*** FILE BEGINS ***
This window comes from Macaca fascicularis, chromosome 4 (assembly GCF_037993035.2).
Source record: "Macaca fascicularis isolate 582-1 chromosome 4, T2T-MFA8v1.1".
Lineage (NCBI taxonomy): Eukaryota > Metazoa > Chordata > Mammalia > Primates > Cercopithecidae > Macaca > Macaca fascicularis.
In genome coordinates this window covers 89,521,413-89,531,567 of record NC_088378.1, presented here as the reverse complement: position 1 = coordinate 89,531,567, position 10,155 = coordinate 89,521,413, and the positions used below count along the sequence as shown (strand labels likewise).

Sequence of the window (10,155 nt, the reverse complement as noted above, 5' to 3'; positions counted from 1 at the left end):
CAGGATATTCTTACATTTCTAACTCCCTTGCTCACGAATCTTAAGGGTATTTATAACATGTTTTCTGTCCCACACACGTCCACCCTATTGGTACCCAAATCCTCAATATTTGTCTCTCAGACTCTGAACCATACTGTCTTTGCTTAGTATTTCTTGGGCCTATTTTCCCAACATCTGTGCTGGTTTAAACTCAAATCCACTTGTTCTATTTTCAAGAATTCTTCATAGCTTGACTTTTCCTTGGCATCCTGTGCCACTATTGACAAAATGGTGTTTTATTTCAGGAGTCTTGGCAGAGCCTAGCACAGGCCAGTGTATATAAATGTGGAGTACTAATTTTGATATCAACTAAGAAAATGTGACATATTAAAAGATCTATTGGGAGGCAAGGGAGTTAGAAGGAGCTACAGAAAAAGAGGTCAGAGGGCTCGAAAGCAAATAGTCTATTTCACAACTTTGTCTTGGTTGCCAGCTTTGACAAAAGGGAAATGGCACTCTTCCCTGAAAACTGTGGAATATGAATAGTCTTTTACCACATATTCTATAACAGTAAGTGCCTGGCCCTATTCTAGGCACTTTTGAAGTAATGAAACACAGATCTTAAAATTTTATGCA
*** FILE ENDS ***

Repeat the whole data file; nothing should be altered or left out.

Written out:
This window comes from Macaca fascicularis, chromosome 4 (assembly GCF_037993035.2).
Source record: "Macaca fascicularis isolate 582-1 chromosome 4, T2T-MFA8v1.1".
Lineage (NCBI taxonomy): Eukaryota > Metazoa > Chordata > Mammalia > Primates > Cercopithecidae > Macaca > Macaca fascicularis.
In genome coordinates this window covers 89,521,413-89,531,567 of record NC_088378.1, presented here as the reverse complement: position 1 = coordinate 89,531,567, position 10,155 = coordinate 89,521,413, and the positions used below count along the sequence as shown (strand labels likewise).

Sequence of the window (10,155 nt, the reverse complement as noted above, 5' to 3'; positions counted from 1 at the left end):
CAGGATATTCTTACATTTCTAACTCCCTTGCTCACGAATCTTAAGGGTATTTATAACATGTTTTCTGTCCCACACACGTCCACCCTATTGGTACCCAAATCCTCAATATTTGTCTCTCAGACTCTGAACCATACTGTCTTTGCTTAGTATTTCTTGGGCCTATTTTCCCAACATCTGTGCTGGTTTAAACTCAAATCCACTTGTTCTATTTTCAAGAATTCTTCATAGCTTGACTTTTCCTTGGCATCCTGTGCCACTATTGACAAAATGGTGTTTTATTTCAGGAGTCTTGGCAGAGCCTAGCACAGGCCAGTGTATATAAATGTGGAGTACTAATTTTGATATCAACTAAGAAAATGTGACATATTAAAAGATCTATTGGGAGGCAAGGGAGTTAGAAGGAGCTACAGAAAAAGAGGTCAGAGGGCTCGAAAGCAAATAGTCTATTTCACAACTTTGTCTTGGTTGCCAGCTTTGACAAAAGGGAAATGGCACTCTTCCCTGAAAACTGTGGAATATGAATAGTCTTTTACCACATATTCTATAACAGTAAGTGCCTGGCCCTATTCTAGGCACTTTTGAAGTAATGAAACACAGATCTTAAAATTTTATGCA